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What is the limit of the continued fraction $$\cfrac{1}{2+\cfrac{1}{3+\cfrac{1}{5+\cfrac{1}{7+\cfrac{1}{11+\cfrac{1}{13+\cdots}}}}}}\ ?$$

Is the limit algebraic, or expressible in terms of e or $\pi$? What is the fastest way to approximate the limit?

Michael Hardy
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Angela Pretorius
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  • Does the sequence $2,3,5,7,11,13,\dots$ consist of all prime numbers? – Américo Tavares Sep 12 '11 at 11:26
  • @Angela Richardson: Are you sure that it is convergent? Also, can you really use the expression of continued fractions to express a complex number such as $i$? Maybe I am missing something here, but I am a little confused. Thanks for any explanation. – awllower Sep 12 '11 at 11:29
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    @awllower: it converges by [Sleszynski-Pringsheim](http://books.google.com/books?id=zUUgs4BgcgoC&pg=PA129). – J. M. ain't a mathematician Sep 12 '11 at 11:40
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    @awllower: It is convergent by the Śleszyńsky-Pringsheim's Theorem. The continued fraction $\mathbf{K}(a_{n}/b_{n})$ converges if for all $n$ $$\left\vert b_{n}\right\vert \geq \left\vert a_{n}\right\vert +1.$$ – Américo Tavares Sep 12 '11 at 11:40
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    Reference: Chapter I, Theorem 4.1 of *Continued fractions with applications* by Lisa Lorentzen and Haakon Waadeland. – Américo Tavares Sep 12 '11 at 11:46
  • It's pretty easy to see that it converges without any theorems whose proof is not obvious. – Michael Hardy Sep 12 '11 at 14:38
  • Thanks for all the explanations. – awllower Sep 14 '11 at 10:19
  • +1 I was curious myself and did a little math with the primes < 100,000. Excel gives 0.4323320871859030 which is off by the last two digits. Then I found this question. – John Alexiou Feb 24 '14 at 21:43
  • Has anything new been found about this continued fraction since this post was last active? – Shaun Apr 15 '14 at 10:31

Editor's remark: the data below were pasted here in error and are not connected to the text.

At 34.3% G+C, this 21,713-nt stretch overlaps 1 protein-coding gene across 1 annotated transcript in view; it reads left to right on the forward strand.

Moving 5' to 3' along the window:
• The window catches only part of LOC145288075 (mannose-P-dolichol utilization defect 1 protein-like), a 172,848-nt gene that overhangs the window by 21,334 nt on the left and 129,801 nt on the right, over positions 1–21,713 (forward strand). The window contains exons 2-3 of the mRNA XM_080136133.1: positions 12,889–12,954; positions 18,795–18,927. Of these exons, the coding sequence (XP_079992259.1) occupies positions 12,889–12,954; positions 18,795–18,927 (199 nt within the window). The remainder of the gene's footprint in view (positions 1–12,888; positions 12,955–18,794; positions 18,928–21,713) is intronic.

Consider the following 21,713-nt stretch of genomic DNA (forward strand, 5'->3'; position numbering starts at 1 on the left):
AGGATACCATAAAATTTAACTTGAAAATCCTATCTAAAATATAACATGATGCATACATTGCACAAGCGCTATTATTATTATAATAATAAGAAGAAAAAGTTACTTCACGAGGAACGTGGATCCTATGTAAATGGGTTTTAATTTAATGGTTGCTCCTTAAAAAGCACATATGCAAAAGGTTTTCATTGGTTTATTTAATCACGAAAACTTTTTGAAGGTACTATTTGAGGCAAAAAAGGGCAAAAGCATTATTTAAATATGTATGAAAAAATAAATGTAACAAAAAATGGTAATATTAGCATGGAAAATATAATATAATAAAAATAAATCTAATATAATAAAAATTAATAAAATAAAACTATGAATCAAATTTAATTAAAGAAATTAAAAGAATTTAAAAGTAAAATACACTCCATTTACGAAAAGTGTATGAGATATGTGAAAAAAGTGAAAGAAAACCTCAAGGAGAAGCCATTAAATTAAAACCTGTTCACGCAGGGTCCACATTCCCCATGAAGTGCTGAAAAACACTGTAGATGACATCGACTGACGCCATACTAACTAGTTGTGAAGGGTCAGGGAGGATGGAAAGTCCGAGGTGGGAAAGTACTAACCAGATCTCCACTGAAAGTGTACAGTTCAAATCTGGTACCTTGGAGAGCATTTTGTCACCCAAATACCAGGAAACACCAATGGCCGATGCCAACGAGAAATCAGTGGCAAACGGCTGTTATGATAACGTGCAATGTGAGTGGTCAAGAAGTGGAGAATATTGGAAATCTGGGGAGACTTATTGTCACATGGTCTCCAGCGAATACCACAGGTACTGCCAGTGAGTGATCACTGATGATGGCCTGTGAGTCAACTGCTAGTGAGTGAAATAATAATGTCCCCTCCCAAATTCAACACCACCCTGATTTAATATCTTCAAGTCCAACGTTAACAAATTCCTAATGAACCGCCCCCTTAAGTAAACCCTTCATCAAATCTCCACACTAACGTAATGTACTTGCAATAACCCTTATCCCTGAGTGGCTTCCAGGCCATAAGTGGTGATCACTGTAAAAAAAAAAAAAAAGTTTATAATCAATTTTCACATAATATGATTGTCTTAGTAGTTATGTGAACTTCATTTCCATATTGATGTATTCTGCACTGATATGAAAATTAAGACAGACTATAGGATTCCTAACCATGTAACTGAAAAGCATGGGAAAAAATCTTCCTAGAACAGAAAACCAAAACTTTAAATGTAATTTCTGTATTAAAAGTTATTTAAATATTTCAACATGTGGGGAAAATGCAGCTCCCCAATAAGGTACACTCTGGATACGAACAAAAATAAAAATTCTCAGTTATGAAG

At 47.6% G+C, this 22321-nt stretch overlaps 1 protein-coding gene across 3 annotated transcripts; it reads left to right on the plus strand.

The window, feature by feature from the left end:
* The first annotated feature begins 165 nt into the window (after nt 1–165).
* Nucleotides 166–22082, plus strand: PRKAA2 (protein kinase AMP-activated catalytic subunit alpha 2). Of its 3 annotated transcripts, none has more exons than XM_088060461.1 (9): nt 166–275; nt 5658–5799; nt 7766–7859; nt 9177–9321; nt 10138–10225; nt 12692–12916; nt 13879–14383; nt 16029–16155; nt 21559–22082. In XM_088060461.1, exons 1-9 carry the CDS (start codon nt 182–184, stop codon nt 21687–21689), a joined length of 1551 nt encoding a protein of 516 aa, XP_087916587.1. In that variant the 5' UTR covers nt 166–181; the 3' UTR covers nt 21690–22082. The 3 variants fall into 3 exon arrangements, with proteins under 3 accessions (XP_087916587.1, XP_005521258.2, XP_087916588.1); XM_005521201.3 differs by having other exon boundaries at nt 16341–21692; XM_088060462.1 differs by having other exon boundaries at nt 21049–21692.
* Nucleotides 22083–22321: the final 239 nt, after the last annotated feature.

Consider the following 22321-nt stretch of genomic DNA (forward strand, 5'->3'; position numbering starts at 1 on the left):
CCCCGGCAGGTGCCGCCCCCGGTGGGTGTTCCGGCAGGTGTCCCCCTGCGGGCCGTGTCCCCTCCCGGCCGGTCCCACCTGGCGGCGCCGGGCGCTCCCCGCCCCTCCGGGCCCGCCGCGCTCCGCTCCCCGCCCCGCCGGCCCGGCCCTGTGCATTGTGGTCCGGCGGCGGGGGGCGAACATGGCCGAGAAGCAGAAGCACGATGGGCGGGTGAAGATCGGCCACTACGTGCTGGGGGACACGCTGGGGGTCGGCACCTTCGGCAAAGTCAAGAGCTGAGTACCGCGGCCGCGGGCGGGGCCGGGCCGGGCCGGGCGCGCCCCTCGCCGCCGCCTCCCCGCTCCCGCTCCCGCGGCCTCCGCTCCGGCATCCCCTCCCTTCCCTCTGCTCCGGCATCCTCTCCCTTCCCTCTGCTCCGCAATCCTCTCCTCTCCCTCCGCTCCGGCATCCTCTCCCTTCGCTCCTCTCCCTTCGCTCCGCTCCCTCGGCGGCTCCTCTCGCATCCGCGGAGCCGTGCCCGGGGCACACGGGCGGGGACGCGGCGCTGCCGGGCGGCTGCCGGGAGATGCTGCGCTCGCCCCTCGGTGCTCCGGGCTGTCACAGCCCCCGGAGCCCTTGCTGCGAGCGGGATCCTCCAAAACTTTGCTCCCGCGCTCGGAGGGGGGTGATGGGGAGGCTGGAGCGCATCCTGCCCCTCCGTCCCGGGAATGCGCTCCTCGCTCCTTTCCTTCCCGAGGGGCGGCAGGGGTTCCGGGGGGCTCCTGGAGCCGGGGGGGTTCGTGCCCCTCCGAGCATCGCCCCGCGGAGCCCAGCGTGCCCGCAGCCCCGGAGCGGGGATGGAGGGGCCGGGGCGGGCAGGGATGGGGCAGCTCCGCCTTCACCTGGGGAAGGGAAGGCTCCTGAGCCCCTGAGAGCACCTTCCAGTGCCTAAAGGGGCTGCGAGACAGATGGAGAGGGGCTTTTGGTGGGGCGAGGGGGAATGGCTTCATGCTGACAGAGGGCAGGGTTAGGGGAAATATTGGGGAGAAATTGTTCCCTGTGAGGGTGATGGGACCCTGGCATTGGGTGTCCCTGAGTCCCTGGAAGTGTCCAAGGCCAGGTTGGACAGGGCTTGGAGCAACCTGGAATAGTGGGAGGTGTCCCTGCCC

1 Answers1

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As I've noted in the comments, the Śleszyński-Pringsheim Theorem guarantees that this continued fraction converges to a finite value (since the prime numbers are always greater than or equal to $2$).

This arXiv preprint gives an approximate value $s$ for the continued fraction whose partial denominators are prime numbers:

$$s=0.43233208718590286890925379324199996370511089688\dots$$

which the author computed with PARI/GP. He notes that the Plouffe inverter does not at all recognize this constant.


Here's some Mathematica code for computing the constant to prec or so significant figures:

prec = 500;
y = N[2, prec + 5]; c = y; d = 0; k = 2;
While[True,
  p = Prime[k];
  c = p + 1/c; d = 1/(p + d);
  h = c*d; y *= h;
  If[Abs[h - 1] <= 10^(-prec), Break[]];
  k++];
N[1/y, prec]

which yields the result 0.43233208718590286890925379324199996370511089687765131032815206715855390511529588664247730234675307312901358874751711021925473474173059981681532525370102846860319246045704466728602248840679362020193843643798792955246786129609763893526940277522319731978458635595794036202066338633654544895108909659715862787332585763686200183679952128087865043794610126643260422526400822552675221511335417037835319471839444535578027072057047898703982387228841680143293913635134426277200532815721973910424896503203478507

J. M. ain't a mathematician
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